How to QUICKLY Root/Propagate Succulents From Leaves




About: Wife and mother, and jill-of-all-trades. I can garden and grow things, crochet, knit, embroider, cross-stitch, sew, make hairbows, cook, make bread, woodburn, craft jewelry, hula hoop, belly dance, and prob...

Succulents will root without any human intervention/interference whatsoever. Most will sprout roots and form new plants wherever they fall, be it the patio floor under the parent plant, or the trunk of the car where some busy mom knocked off a few leaves. However, it can take weeks and weeks for Mother Nature to get Her process on. I have found that spraying the leaves with water every day will speed up the process, but alas, I am not only horribly impatient, I'm also terribly lazy... And thus, I came up with this method :

  • easy to do, with stuff you already have
  • works quickly, with little maintenance
  • newly formed roots are easily seen
  • works with most succulents leaves, hens-and-chicks, and sedums
  • will probably also work on a variety of houseplants (will test it out and update later, but spider plants seems a good candidate for this method)

Step 1: Gather Your Materials

You will need:

  • succulent leaves, mooched from a friend is best because it's free (or buy a plant and make 180 new ones)
  • a hot-food container from the deli of your local grocery store is ideal, but you can also use aluminum trays with matching lids, or just any tray-like container and some plastic wrap
  • small rocks or chunky gravel
  • good, thick paper towels
  • *rooting hormone; completely optional as this method works pretty well, and succulents are easy to root to start with, but since I had them on hand, why not?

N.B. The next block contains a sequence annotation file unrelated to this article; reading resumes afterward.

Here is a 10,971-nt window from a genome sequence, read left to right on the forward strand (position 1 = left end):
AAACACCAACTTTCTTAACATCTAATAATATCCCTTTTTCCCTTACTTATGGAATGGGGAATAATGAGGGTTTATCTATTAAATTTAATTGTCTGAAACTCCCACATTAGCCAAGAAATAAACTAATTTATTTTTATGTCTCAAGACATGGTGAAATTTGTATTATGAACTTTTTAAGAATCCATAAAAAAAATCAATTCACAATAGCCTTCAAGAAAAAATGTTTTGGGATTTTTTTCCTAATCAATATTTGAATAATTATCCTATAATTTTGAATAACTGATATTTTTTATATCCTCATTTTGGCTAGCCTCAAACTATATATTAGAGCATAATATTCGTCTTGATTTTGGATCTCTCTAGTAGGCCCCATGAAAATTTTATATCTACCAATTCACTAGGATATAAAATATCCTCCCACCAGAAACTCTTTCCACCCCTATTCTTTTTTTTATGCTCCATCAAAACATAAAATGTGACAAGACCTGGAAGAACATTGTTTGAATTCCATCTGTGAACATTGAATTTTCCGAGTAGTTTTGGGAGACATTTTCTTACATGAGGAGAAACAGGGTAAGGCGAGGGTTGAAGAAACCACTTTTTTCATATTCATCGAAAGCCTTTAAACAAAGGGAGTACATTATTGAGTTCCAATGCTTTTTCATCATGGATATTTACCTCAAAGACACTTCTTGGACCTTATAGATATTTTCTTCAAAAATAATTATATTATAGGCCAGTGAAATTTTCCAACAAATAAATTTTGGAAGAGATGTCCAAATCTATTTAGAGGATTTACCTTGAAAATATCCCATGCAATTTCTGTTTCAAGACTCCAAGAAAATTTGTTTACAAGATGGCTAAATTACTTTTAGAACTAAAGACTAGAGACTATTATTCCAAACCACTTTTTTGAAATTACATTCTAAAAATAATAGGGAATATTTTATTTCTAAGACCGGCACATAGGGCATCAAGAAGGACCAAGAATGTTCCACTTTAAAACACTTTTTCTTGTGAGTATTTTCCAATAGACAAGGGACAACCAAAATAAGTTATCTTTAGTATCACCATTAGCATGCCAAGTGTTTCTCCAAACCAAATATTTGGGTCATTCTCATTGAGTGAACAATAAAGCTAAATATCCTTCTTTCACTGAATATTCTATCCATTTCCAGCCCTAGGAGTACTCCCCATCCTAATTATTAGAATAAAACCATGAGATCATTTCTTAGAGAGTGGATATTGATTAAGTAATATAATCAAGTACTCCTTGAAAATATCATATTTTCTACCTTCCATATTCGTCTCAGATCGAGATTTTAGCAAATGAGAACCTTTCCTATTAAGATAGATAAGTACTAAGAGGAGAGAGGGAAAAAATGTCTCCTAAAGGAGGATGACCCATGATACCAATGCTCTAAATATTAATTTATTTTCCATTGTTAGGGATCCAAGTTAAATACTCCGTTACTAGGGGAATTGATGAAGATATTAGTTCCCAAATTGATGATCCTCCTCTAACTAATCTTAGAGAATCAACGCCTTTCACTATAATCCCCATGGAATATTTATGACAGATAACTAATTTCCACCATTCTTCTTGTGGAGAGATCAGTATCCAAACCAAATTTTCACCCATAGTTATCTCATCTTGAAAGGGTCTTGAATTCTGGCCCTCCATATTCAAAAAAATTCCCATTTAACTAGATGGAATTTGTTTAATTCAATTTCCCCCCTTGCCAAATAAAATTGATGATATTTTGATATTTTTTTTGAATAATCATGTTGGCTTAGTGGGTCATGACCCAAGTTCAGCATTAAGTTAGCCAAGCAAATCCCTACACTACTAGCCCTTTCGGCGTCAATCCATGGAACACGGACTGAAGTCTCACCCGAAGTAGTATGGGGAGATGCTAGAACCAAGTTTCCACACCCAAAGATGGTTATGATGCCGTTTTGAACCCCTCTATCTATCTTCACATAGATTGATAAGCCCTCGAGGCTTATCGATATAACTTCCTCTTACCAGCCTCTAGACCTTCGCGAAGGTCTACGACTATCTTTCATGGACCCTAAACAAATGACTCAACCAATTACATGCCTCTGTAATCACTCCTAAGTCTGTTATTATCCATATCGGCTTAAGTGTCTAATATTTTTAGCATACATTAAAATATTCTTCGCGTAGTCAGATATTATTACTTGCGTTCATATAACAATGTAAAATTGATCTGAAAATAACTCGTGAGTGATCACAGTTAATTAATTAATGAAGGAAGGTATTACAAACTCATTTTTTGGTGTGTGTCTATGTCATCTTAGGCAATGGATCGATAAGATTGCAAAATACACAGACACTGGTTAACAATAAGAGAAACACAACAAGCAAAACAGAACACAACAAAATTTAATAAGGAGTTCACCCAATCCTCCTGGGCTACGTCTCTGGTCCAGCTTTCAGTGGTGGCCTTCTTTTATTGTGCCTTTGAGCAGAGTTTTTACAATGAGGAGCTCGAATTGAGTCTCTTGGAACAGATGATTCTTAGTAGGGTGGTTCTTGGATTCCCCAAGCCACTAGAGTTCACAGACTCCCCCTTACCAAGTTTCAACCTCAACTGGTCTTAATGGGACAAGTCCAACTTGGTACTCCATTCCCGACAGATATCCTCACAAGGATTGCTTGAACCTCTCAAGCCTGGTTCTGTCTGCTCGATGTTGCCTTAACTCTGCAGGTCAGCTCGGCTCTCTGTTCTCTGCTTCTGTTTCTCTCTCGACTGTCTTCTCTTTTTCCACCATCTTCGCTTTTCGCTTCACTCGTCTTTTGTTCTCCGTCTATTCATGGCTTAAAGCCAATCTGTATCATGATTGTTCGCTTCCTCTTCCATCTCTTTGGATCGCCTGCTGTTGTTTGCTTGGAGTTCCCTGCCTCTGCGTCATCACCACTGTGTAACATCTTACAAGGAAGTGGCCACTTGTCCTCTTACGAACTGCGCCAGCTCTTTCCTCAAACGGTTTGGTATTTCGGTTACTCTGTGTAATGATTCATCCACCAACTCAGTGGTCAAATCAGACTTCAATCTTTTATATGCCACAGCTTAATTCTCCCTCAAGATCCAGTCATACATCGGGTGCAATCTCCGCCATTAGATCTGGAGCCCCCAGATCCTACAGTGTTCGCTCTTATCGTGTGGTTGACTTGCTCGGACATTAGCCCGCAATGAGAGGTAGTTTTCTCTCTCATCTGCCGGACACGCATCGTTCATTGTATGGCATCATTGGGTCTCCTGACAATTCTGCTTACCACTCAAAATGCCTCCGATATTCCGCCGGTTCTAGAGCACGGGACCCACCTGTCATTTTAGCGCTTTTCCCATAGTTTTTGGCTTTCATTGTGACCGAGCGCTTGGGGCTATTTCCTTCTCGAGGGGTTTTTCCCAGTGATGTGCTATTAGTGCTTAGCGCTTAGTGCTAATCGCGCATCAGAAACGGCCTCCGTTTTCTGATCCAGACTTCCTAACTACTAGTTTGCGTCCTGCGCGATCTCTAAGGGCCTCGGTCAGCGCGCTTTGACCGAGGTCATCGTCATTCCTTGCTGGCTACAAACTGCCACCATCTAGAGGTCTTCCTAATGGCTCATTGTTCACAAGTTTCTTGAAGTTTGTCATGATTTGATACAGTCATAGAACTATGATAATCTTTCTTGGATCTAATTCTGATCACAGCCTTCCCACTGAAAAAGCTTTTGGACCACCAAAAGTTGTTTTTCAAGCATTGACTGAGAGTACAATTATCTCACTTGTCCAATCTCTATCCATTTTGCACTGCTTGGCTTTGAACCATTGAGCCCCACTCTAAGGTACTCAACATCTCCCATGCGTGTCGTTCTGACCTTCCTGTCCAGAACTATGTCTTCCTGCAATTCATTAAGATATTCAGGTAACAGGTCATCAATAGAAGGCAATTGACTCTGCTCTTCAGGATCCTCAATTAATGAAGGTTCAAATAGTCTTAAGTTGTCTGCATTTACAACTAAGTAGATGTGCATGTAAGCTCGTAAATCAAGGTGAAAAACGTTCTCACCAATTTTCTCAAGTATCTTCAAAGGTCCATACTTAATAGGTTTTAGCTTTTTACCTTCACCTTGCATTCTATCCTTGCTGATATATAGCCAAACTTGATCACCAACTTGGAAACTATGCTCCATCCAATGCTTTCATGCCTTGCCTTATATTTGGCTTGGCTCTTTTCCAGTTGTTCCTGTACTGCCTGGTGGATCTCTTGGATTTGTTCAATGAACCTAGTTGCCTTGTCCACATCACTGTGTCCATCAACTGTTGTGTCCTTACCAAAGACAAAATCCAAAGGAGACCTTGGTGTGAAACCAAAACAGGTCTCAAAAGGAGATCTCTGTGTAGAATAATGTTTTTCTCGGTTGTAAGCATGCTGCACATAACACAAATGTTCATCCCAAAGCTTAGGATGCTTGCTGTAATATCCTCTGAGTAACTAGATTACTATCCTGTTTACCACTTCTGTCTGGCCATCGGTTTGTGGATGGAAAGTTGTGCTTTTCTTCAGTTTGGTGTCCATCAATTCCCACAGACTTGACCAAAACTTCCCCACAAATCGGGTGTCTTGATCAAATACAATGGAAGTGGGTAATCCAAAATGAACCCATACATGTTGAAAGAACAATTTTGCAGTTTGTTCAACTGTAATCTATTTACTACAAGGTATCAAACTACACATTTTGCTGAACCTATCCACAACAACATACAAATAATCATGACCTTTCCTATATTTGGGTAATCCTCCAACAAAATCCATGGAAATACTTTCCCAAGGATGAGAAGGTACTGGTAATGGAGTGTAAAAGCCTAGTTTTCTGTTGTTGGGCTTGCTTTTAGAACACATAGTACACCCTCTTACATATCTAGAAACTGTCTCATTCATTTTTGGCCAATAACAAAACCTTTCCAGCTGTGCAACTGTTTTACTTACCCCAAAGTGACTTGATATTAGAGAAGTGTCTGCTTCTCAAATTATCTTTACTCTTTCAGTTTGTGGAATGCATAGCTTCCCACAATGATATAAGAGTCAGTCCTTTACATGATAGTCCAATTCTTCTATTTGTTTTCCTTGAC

Step 2: Line Your Container

Line your container with the rocks or gravel. It will help air circulation and ensure that your rooting environment won't stay too wet.

Step 3: Lay It On

Lay 2 layers of paper towels onto the gravel, and pour on a bit of water, a couple of spoons or so. Don't worry if you overdo it, because that's what the rocks are for.

Lay your succulent leaves on wet paper towel.

**Some folks recommend letting freshly picked leaves air-dry a couple of days in a cool, dry place to "callus" over, but since mine were scraped off said friend's patio where they've sat for a while, this was a moot point for me.


If you choose to use the rooting hormone, tap a small amount out to use in a disposable bowl or plate . I did that onto some construction paper in a paper bowl so that the white powder would be visible, and I can toss the whole thing away afterwards.

Dip the stem end of the leaves into the rooting powder, tap gently to remove excess, and lay it it on.

Step 4: Cover and Wait